The purpose of this problem is to investigate the value of the Nusselt number (equivalent to the convection-conductivity ratio) in the porous region of the chamber, in different Reynolds numbers. The following figure shows a schematic of the project model.

## Porous Heat Sink Geometry & Mesh

We design the geometry of the present model using Design Modeler software. The present model is two-dimensional and due to its symmetrical structure, we model it axisymmetric. This model consists of three main parts, which are: the space for the incoming open air flow, the space related to the aluminum porous zone and the space for a solid aluminum fin. The following figure shows a view of the defined geometry.

We carry out the meshing of the model using ANSYS Meshing software. The mesh type is structured. The element number is 87000. The following figure shows the mesh.

## Porous Heat Sink CFD Simulation

To simulate the present model, we consider several assumptions:

- We perform a pressure-based solver.
- The simulation is steady.
- We ignore the gravity effect on the fluid.

We present a summary of the defining steps of the problem and its solution in the following table:

Models |
||

Laminar | Viscous model | |

on | Energy | |

Boundary conditions |
||

Velocity-inlet | Inlet | |

4.421952 m.s^{-1} |
velocity magnitude | |

300 K | temperature | |

Pressure-outlet | Outlet | |

0 Pa | gauge pressure | |

wall | Walls type | |

temperature 330 K | heat wall porous | |

heat flux 0 W.m^{-2}.K^{-1} |
Other walls | |

Mesh interface | ||

q, u, w | 3 interfaces | |

Solution Methods |
||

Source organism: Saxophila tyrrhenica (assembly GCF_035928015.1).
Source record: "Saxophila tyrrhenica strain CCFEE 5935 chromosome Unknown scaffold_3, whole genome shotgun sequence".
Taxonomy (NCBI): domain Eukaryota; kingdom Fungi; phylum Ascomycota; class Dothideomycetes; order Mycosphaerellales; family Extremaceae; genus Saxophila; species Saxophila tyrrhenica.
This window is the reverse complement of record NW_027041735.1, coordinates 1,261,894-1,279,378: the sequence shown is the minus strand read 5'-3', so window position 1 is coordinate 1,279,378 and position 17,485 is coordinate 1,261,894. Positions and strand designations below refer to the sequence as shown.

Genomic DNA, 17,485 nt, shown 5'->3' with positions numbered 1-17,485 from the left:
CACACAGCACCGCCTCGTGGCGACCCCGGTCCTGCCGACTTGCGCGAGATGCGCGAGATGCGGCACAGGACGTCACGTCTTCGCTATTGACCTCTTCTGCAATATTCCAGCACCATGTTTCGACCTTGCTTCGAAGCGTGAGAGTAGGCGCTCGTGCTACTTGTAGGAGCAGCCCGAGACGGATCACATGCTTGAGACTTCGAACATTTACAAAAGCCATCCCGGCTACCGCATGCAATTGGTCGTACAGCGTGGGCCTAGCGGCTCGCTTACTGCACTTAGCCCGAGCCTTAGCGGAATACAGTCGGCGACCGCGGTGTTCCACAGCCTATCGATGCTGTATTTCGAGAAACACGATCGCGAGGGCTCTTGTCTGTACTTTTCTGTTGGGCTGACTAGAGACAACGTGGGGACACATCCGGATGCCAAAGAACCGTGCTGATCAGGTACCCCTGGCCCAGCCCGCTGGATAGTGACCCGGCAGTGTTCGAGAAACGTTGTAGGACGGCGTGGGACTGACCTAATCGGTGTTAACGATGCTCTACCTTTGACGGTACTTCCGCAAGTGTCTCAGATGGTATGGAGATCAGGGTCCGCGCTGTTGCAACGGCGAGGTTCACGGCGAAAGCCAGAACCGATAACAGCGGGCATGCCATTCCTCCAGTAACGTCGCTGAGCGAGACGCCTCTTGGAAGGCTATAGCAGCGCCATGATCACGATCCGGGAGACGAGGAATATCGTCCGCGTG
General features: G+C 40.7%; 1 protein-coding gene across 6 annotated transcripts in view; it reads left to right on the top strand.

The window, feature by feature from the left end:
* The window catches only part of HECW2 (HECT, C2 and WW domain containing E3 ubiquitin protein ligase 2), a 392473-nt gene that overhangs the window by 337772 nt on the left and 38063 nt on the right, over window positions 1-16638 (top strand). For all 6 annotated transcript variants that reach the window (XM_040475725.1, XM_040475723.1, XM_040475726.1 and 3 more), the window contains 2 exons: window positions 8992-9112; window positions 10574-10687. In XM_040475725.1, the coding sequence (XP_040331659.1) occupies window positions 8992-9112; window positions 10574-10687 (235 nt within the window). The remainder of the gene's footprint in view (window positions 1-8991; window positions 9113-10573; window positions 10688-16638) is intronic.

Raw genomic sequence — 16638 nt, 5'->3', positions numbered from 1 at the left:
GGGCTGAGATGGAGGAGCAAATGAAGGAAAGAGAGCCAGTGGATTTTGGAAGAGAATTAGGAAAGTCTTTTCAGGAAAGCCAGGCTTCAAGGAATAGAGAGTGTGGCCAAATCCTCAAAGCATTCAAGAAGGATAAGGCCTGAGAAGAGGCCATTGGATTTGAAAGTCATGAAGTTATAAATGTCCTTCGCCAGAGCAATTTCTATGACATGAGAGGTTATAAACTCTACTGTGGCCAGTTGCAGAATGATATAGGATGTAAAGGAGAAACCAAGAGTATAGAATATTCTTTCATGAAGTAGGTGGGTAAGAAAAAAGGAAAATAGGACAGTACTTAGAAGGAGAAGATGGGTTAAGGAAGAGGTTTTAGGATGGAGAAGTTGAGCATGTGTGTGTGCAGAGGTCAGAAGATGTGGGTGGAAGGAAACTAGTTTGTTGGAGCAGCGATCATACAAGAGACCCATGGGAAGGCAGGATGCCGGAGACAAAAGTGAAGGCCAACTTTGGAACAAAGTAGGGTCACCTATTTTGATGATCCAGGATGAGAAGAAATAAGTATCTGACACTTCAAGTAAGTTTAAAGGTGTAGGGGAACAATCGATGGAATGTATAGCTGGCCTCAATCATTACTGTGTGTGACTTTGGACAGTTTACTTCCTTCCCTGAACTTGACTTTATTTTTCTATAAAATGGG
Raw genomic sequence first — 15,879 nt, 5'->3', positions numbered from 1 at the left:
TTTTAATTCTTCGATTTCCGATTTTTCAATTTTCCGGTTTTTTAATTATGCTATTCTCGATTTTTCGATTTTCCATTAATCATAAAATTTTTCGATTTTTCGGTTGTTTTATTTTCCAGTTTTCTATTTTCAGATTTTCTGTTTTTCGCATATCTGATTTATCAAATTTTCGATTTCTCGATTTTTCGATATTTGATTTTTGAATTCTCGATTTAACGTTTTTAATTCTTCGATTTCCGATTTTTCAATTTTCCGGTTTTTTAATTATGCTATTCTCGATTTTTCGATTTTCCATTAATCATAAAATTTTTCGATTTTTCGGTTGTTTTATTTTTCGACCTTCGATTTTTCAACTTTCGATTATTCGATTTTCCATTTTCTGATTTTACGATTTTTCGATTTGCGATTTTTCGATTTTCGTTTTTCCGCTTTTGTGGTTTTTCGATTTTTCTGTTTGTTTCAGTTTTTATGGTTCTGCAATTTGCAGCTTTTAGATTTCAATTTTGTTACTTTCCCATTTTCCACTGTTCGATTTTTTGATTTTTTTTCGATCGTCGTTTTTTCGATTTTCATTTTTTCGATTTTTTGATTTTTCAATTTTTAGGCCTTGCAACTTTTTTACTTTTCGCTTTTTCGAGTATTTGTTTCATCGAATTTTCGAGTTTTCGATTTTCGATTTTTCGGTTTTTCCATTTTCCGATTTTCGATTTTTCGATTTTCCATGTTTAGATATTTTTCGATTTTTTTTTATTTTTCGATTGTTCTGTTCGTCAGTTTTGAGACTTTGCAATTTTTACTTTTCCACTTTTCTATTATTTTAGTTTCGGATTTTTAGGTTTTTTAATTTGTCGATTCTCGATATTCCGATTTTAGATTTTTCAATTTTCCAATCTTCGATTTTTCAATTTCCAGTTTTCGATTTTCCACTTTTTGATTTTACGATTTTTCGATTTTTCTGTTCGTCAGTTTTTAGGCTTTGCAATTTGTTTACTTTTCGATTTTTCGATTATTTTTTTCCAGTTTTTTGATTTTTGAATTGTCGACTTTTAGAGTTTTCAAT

Simple | |
Pressure-velocity coupling |

Second order upwind | pressure | Spatial discretization |

Second order upwind | momentum | |

Second order upwind | energy | |

Initialization |
||

Standard | Initialization method | |

-4.421952 m.s^{-1} |
y-velocity | |

300 | temperature |

## Formulas

The amount of viscous resistance and the amount of fluid permeability in this model according to the following relation:

The value of inertial resistance in this model from the following equation:

The amount of interfacial zone density in this model according to the following relation:

The value of heat transfer coefficient in this model from the following relation:

dp is equivalent to the average diameter, df is equivalent to the diameter of the cell ligament, ԑ is equivalent to the porosity coefficient, 𝛂 is equivalent to permeability, and β is equivalent to the volume fraction of the liquid.

## Porous Heat Sink Validation Result

At the end of the solution process, we obtain the value of the Nusselt number at the contact surface between the solid fin and the porous material at the bottom of the chamber in terms of different values of the Reynolds number for the incoming air flow. We validate and compare the results with the results in Figure 3 of the article.

All files, including Geometry, Mesh, Case & Data, are available in Simulation File. By the way, Training File presents how to solve the problem and extract all desired results.